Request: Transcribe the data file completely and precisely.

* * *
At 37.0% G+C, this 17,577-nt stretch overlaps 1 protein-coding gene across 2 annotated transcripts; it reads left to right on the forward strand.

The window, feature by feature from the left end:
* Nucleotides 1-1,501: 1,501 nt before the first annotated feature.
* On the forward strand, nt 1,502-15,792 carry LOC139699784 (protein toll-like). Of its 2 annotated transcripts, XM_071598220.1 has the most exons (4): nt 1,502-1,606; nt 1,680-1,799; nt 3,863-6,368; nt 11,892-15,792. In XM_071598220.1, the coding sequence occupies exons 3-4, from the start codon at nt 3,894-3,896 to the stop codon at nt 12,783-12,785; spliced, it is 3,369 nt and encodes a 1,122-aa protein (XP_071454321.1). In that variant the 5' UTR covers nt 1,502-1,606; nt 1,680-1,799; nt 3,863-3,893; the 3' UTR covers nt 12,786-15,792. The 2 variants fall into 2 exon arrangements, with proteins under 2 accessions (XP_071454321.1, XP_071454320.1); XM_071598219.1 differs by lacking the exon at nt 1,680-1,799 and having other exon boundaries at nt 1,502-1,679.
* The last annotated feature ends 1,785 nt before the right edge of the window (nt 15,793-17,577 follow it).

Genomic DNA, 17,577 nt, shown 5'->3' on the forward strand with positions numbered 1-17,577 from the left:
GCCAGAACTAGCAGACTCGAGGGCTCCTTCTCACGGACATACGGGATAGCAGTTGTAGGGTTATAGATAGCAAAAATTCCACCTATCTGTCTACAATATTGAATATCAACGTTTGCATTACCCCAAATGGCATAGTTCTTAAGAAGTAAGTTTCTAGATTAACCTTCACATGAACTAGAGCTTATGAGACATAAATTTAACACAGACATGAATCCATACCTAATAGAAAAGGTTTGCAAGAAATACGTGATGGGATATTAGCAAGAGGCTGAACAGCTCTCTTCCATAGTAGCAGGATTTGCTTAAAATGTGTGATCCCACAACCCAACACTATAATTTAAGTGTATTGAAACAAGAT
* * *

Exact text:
At 37.0% G+C, this 17,577-nt stretch overlaps 1 protein-coding gene across 2 annotated transcripts; it reads left to right on the forward strand.

The window, feature by feature from the left end:
* Nucleotides 1-1,501: 1,501 nt before the first annotated feature.
* On the forward strand, nt 1,502-15,792 carry LOC139699784 (protein toll-like). Of its 2 annotated transcripts, XM_071598220.1 has the most exons (4): nt 1,502-1,606; nt 1,680-1,799; nt 3,863-6,368; nt 11,892-15,792. In XM_071598220.1, the coding sequence occupies exons 3-4, from the start codon at nt 3,894-3,896 to the stop codon at nt 12,783-12,785; spliced, it is 3,369 nt and encodes a 1,122-aa protein (XP_071454321.1). In that variant the 5' UTR covers nt 1,502-1,606; nt 1,680-1,799; nt 3,863-3,893; the 3' UTR covers nt 12,786-15,792. The 2 variants fall into 2 exon arrangements, with proteins under 2 accessions (XP_071454321.1, XP_071454320.1); XM_071598219.1 differs by lacking the exon at nt 1,680-1,799 and having other exon boundaries at nt 1,502-1,679.
* The last annotated feature ends 1,785 nt before the right edge of the window (nt 15,793-17,577 follow it).

Genomic DNA, 17,577 nt, shown 5'->3' on the forward strand with positions numbered 1-17,577 from the left:
GCCAGAACTAGCAGACTCGAGGGCTCCTTCTCACGGACATACGGGATAGCAGTTGTAGGGTTATAGATAGCAAAAATTCCACCTATCTGTCTACAATATTGAATATCAACGTTTGCATTACCCCAAATGGCATAGTTCTTAAGAAGTAAGTTTCTAGATTAACCTTCACATGAACTAGAGCTTATGAGACATAAATTTAACACAGACATGAATCCATACCTAATAGAAAAGGTTTGCAAGAAATACGTGATGGGATATTAGCAAGAGGCTGAACAGCTCTCTTCCATAGTAGCAGGATTTGCTTAAAATGTGTGATCCCACAACCCAACACTATAATTTAAGTGTATTGAAACAAGAT